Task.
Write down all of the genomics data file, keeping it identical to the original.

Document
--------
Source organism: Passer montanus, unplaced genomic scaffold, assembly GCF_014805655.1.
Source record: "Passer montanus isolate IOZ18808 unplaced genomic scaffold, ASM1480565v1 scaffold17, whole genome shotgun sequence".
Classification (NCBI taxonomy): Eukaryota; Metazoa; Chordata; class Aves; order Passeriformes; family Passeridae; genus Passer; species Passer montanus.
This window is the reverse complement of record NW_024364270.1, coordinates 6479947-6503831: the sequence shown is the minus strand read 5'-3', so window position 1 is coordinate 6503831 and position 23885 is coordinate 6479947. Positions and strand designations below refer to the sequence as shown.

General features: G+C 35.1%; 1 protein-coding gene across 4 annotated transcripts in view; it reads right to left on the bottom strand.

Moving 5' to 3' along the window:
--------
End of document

Source organism: Passer montanus, unplaced genomic scaffold, assembly GCF_014805655.1.
Source record: "Passer montanus isolate IOZ18808 unplaced genomic scaffold, ASM1480565v1 scaffold17, whole genome shotgun sequence".
Classification (NCBI taxonomy): Eukaryota; Metazoa; Chordata; class Aves; order Passeriformes; family Passeridae; genus Passer; species Passer montanus.
This window is the reverse complement of record NW_024364270.1, coordinates 6479947-6503831: the sequence shown is the minus strand read 5'-3', so window position 1 is coordinate 6503831 and position 23885 is coordinate 6479947. Positions and strand designations below refer to the sequence as shown.

General features: G+C 35.1%; 1 protein-coding gene across 4 annotated transcripts in view; it reads right to left on the bottom strand.

Moving 5' to 3' along the window: